I love my days off because I get to spend the whole day with Flynn, relax, and catch up on my to do list. But the next day back at work is always something that I look forward to as well. I guess that’s a good thing – it means I like my job! Today was an interesting day because my trainer left half-way through to go teach an all-weekend-long clinic, and we spent the morning prior to her departure doing regular chores and helping the vet breed (not live cover) one of my trainer’s mares! It’s so exciting to think that she’ll be having a gorgeous foal.
I got to ride two horses in the afternoon: the lovely four-year-old project mare I’ve been working with and the sales gelding that I adore. Both rides were similar in that they started out being not great (the gelding was distracted and the mare had, for the first couple minutes, quite forgotten how to steer). But they both ended really well with me feeling relaxed and like we’d accomplished what we’d set out to do. I think that dressage training has to be about those little moments where the horse finally settles into a through and supple shoulder-in or tunes into the half-halt for the first time or just makes a halt transition without drama. All of those fleeting instants of perfection make the sport addicting!
All three of the horses I rode today couldn’t have been more different from one another. The first horse was one of the sales horses that we have right now, and he was interesting to ride because he’s very much not my type. He’s gorgeous and tall, but surprisingly downhill and short-strided. I had a huge amount of trouble getting him to do a trot to walk transition. Seriously. I could keep him round and soft, but I couldn’t get him to respond to my half-halt and request for the transition. Instead, he just kept trotting along and either got deeper in the bridle or came above the bit. My trainer said that I needed to make things more black and white for him by bending him around my inside leg with a leading inside rein and then “close the door in his face” by closing my hand on the outside rein. The reason this was difficult was that I had to stay very soft and light in my seat and not to get heavier or stronger. This was made difficult by how heavy the horse would get. In short, the easiest things were hard and it was an interesting ride to reflect on!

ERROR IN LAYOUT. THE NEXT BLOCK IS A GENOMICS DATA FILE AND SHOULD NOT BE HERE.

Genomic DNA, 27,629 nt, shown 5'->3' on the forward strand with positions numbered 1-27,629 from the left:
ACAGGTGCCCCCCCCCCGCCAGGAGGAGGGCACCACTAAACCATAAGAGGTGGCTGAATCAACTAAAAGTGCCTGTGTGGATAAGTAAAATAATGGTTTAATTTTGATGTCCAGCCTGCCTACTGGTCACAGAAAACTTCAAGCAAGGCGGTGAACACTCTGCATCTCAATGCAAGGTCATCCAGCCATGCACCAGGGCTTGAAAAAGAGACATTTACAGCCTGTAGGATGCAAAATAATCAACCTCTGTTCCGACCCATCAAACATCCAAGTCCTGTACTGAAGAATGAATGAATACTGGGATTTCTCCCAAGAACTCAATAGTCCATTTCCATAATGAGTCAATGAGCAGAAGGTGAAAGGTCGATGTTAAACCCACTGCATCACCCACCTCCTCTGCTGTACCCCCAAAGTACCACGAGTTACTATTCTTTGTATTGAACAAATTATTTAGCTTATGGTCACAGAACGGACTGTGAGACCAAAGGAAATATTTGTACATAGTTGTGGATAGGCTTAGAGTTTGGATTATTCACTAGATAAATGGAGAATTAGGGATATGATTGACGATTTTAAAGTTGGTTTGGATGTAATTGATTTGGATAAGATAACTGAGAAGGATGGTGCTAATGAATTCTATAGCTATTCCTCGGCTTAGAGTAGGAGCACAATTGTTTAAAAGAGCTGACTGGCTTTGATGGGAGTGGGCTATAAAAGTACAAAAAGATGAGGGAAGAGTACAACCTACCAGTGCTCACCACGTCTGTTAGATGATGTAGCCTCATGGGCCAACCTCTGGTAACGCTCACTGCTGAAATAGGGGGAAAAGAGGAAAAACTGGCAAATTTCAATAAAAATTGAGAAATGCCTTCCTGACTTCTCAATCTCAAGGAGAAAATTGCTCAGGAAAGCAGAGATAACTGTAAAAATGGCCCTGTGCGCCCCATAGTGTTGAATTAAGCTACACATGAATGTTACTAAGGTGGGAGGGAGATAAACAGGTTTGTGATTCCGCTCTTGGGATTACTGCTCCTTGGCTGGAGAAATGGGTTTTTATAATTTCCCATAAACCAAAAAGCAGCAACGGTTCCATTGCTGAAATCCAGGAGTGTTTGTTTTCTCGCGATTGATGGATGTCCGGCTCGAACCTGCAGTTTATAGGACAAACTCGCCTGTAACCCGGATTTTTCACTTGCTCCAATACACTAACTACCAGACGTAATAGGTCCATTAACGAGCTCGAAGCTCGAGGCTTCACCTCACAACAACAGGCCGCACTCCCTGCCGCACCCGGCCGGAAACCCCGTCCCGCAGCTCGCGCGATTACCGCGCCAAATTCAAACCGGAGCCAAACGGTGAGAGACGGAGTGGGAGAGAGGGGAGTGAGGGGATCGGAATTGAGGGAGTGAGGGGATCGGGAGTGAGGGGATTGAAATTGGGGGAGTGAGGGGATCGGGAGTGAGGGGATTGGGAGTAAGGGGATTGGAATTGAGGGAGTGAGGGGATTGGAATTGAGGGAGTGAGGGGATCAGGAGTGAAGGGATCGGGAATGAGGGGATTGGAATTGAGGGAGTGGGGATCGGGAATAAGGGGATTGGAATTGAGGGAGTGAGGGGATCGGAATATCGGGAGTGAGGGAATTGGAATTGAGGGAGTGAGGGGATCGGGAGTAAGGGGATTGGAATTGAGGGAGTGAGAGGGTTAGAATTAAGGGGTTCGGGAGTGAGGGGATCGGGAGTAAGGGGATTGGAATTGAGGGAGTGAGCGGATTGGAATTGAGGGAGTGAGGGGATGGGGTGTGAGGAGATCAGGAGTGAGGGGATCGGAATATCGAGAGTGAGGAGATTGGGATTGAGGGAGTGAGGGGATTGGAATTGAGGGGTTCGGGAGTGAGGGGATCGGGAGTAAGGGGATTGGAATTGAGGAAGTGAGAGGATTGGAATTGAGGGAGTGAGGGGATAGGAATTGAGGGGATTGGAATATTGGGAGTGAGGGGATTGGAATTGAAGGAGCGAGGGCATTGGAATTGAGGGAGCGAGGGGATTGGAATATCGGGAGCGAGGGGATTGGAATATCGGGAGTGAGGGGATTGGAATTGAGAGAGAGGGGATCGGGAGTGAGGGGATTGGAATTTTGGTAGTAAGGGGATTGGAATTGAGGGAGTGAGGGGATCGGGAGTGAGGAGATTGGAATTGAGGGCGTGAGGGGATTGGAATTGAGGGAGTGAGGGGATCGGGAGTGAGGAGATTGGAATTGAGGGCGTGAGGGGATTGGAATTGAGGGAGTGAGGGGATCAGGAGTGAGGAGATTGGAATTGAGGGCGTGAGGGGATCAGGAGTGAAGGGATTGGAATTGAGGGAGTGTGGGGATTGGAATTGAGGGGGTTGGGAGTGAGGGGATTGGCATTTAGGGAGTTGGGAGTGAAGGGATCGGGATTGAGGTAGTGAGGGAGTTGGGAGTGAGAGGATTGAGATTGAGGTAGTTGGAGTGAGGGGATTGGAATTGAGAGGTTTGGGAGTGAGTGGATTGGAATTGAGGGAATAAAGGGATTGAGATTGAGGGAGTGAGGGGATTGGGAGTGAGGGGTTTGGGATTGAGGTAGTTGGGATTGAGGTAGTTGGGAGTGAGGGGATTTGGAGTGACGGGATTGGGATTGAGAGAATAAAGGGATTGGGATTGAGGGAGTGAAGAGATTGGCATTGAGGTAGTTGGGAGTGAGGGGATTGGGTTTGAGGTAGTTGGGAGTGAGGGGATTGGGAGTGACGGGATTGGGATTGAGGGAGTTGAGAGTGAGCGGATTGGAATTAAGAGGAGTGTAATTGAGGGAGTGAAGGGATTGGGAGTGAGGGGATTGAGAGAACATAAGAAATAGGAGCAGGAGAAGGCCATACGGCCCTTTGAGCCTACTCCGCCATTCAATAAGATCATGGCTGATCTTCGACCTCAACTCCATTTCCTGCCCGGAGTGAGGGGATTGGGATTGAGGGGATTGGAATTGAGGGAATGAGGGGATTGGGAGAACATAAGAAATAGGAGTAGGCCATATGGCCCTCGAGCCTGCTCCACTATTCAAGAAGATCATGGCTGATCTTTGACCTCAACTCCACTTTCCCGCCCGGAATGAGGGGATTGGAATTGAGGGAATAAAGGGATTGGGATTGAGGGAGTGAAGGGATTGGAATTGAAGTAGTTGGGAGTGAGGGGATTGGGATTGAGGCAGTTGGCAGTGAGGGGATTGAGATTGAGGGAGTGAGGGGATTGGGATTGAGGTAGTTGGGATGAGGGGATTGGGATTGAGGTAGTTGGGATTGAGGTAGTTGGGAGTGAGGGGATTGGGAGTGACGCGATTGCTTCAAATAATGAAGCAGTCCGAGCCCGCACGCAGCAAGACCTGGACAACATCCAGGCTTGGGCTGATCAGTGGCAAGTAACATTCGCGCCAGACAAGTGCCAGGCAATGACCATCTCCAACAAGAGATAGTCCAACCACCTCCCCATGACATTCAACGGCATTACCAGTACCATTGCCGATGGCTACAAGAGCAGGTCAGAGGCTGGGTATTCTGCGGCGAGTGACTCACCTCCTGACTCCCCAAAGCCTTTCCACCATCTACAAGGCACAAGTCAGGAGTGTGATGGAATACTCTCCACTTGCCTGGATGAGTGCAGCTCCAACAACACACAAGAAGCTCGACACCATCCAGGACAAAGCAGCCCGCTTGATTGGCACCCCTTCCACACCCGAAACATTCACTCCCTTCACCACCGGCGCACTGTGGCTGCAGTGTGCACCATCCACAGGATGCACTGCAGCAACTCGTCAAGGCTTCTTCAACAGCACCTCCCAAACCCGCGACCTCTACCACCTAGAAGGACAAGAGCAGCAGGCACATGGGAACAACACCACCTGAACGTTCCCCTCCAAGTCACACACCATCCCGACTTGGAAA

The second horse that I rode was the polar opposite. He’s one of my trainer’s personal horses and he’s super loose and springy. He was a lot of fun to warm up because he’s able to give such a neat feel of thoroughness. To me, I always see the horse in the back of my mind as being a channel that energy should flow through from tail to poll. Sometimes there are kinks or blockages in the channel – stiffness, crookedness, etc. But some horses, like this one, can feel completely unblocked and free.
The last horse I rode is the four-year-old that we recently backed. She’s so sweet and quiet, and she’s doing walk/trot/canter work quite well now. She’s also a bit on the lazy side and needs a fair amount of encouragement to keep going sometimes. But I love how quiet she is and I’m impressed with how well she’s doing. My trainer wants her to go back to a bit of lunging, though, so that she can become more re-confirmed in the contact again.
So it was a good day of riding and I’m looking forward to tomorrow!
Gigi and I jumped yesterday! It was really fun; we put together a nice little loopy course of three jumps (because that’s all we had standards for) and had a confidence-building, fun day.